In recent years, the need for sealants in rigid pavement joints has become debatable, partly because of the unpredictable field performance of joint sealants. This inability to predict sealant performance stems from the fact that there is no laboratory evaluation method that accurately simulates field traffic and environmental loading conditions. A laboratory testing method was developed to predict the performance of rigid-pavement joint sealants. A research team at Virginia Tech designed a fixture that allows the evaluation of joint sealants under cyclic shear and static horizontal deflections. Shear deflection simulates vehicular loading, and horizontal deflection simulates expansion and contraction of concrete slabs due to temperature variation. Concrete specimens were prepared at a typical water-to-cement ratio of 0.45. Two aggregate types were used in the concrete mixes to evaluate the effect of aggregate type on sealant performance. Two commercially available sealants were investigated in the study. Sealant performance was evaluated for different joint widths and joint expansion. Specimens were loaded cyclically to failure; a 20 percent cohesive or adhesive debonding was considered a failure. A limited number of specimens were exposed to freezing and thawing cycles. The study showed quantitatively the effects of joint width, joint expansion, concrete aggregate type, and freezing and thawing cycles on sealant performance. Statistical models were developed to predict the number of loading cycles to failure for each sealant.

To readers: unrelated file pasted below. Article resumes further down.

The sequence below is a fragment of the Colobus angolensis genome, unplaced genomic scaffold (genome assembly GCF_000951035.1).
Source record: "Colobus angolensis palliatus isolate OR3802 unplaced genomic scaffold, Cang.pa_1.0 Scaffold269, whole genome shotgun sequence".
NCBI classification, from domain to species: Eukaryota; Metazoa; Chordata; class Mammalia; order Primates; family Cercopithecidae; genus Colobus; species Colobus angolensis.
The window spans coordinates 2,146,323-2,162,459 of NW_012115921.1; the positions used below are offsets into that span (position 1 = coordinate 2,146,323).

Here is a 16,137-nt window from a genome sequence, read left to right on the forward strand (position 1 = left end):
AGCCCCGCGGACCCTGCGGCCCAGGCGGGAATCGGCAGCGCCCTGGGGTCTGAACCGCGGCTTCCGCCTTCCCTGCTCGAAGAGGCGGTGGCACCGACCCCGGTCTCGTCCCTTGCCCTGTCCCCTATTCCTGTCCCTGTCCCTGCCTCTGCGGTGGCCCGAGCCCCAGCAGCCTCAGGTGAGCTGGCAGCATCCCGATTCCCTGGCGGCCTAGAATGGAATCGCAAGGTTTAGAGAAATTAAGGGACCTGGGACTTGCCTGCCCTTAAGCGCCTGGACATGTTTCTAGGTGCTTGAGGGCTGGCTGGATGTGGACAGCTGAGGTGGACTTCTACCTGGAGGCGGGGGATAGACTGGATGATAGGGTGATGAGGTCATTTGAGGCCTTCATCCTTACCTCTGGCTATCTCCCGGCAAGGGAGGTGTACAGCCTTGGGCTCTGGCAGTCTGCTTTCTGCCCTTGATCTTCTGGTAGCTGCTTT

ASJC Scopus subject areas
- Civil and Structural Engineering
- Mechanical Engineering